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Case study on a group program of fox shooting in the Milton–Ulladulla region of New South Wales.


This program began in September 2004 in the Milton/Ulladulla region of New South Wales when concerns were raised about the number of foxes in the area (see Figure 1, map of program location).

A community meeting of all stakeholders was held to discuss the best approach to managing the fox problem.

The main issues identified were predation of native animals and livestock (particularly shorebirds, poultry and children’s pets), nuisance value in local caravan parks and public parks (raiding of garbage bins), and disease transmission.

The program area consisted mainly of small rural, peri-urban and urban holdings with ocean on the eastern side and forested escarpment (national parks and state forests) on the western side.

In the rural areas, agriculture mainly involved dairy and cattle production. Other enterprises included horse studs, horticulture or plantations, hobby farms and commercial enterprises such as bed-and-breakfasts.

The program was designed to reflect New South Wales’ fox threat abatement plan and to provide integrated pest management through interagency support and landholder cooperation. It ran until March 2009, when funding ran out and further support was not available.

Group fox shooting programs can be an effective alternative to baiting if correctly done


The project aimed to:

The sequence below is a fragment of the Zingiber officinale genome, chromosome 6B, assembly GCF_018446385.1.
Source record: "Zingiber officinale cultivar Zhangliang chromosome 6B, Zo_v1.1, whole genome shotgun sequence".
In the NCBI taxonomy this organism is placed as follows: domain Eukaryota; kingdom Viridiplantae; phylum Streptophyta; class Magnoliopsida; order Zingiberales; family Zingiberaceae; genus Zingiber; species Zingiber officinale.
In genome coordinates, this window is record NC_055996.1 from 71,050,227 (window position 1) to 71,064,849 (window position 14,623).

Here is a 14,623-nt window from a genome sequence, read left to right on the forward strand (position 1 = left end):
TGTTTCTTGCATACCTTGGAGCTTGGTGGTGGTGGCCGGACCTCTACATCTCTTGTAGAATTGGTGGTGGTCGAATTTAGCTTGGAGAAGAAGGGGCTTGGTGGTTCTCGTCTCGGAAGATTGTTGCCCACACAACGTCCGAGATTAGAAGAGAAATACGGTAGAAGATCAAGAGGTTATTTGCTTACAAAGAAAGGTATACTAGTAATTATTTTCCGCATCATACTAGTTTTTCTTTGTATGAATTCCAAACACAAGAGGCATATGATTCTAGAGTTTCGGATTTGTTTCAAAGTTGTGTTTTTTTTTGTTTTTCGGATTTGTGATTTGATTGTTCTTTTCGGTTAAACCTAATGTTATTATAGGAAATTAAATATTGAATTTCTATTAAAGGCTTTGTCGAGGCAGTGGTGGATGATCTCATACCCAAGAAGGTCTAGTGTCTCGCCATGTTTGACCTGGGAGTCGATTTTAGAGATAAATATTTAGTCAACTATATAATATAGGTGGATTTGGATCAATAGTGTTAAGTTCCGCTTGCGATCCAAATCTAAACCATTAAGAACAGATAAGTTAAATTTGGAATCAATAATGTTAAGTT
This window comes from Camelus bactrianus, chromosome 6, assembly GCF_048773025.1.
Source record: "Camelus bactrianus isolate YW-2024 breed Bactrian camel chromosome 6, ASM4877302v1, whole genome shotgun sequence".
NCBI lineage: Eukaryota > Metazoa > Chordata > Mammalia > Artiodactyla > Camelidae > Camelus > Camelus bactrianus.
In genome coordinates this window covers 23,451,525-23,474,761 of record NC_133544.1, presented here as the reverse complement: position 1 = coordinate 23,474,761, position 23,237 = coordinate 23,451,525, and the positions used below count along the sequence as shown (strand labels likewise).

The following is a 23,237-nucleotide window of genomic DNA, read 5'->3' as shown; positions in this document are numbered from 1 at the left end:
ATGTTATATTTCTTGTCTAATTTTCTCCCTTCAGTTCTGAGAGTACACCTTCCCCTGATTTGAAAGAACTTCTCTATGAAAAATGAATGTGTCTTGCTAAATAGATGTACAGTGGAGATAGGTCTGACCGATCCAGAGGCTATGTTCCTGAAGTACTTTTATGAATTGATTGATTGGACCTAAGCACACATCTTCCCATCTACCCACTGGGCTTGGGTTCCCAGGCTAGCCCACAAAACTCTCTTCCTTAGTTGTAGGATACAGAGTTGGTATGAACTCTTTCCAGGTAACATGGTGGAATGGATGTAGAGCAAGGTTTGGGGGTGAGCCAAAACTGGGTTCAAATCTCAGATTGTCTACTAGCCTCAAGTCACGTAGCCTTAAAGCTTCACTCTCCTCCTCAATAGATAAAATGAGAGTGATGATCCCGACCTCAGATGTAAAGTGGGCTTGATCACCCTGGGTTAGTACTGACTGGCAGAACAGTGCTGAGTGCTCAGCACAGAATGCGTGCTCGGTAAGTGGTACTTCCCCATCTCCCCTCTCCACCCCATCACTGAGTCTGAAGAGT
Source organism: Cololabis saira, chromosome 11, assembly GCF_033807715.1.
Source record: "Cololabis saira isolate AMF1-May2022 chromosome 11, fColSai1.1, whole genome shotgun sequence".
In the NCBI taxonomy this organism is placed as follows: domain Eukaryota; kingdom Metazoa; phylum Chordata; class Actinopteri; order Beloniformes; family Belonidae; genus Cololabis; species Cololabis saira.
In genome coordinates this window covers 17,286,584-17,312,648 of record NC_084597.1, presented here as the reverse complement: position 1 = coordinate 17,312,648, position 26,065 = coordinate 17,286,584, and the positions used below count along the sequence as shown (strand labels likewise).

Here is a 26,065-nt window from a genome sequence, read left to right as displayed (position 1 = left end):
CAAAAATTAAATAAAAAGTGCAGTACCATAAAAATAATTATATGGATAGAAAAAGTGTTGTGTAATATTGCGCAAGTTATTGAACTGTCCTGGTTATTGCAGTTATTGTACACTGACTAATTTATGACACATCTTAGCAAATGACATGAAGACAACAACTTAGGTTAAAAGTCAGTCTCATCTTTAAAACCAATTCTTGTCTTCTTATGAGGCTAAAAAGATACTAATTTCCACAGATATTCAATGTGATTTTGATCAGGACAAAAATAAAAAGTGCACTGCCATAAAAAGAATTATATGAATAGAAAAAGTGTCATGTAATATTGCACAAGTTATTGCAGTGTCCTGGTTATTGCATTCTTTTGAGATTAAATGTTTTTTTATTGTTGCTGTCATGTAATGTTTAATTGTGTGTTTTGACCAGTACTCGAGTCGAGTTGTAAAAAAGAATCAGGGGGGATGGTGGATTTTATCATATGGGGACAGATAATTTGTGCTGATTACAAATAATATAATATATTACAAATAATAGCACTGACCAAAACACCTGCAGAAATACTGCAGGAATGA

• educate landholders about the impact of foxes on their enterprises and the environment, and on control techniques available
  • reduce the impact of foxes on agricultural production and the biodiversity of the region (by reducing fox numbers)
  • establish a fox management system, procedures and protocols to promote sustainable local control of pest animals.

Partners and management:

Partners in this program were the South East Livestock Health and Pest Authority (LHPA), the Shoalhaven and Milton Rural Landcare groups, Southern Rivers Catchment Management Authority (SRCMA), the Office of Environment and Heritage (OEH), Shoalhaven Council, the RSPCA and individual landholders.

A management committee with representatives from the Landcare groups, SRCMA, OEH, Shoalhaven Council, the RSPCA and community members met several times a year to oversee the program.

The LHPA coordinated and ran the program’s day-to-day business. Responsibilities included contacting landholders and collecting their consent forms, employing the professional shooter, collating monitoring data and reporting to the management committee and funding bodies.

SC study site

Figure 1: Map of location of program based around Milton and Ulladulla

Funding for the program was sourced from the National Landcare Program and the SRCMA. Some funding for the landholder questionnaires was received from the Natural Heritage Trust through the Department of Primary Industries NSW.


Potential tension within the community was avoided by choosing a control method (shooting) that was acceptable to both rural and urban landholders

Shooting was the main method used for culling — a group 1080-baiting program was not feasible because of the small nature of many holdings, the proximity of dwellings in the area, and the anti-baiting sentiment of many of the locals. Traps were laid for evasive foxes and in areas where it would be inappropriate to shoot.

A professional shooter was hired for the entire program, which was divided into two main areas (see Figure 1). The first area covered about 2500 ha around Lake Conjola/ Croogyar Creek, north of Milton, and was focused on during the spring of each year.

The second area covered about 6000 ha south of the first area down to Burrill Lake (just south of Ulladulla) and was focused on during the autumn of each year. Each control effort ran for about six weeks.

The LHPA ranger initially sent a letter to all landholders in the area to explain the program and obtain their consent to participate. The program was also publicised in local media.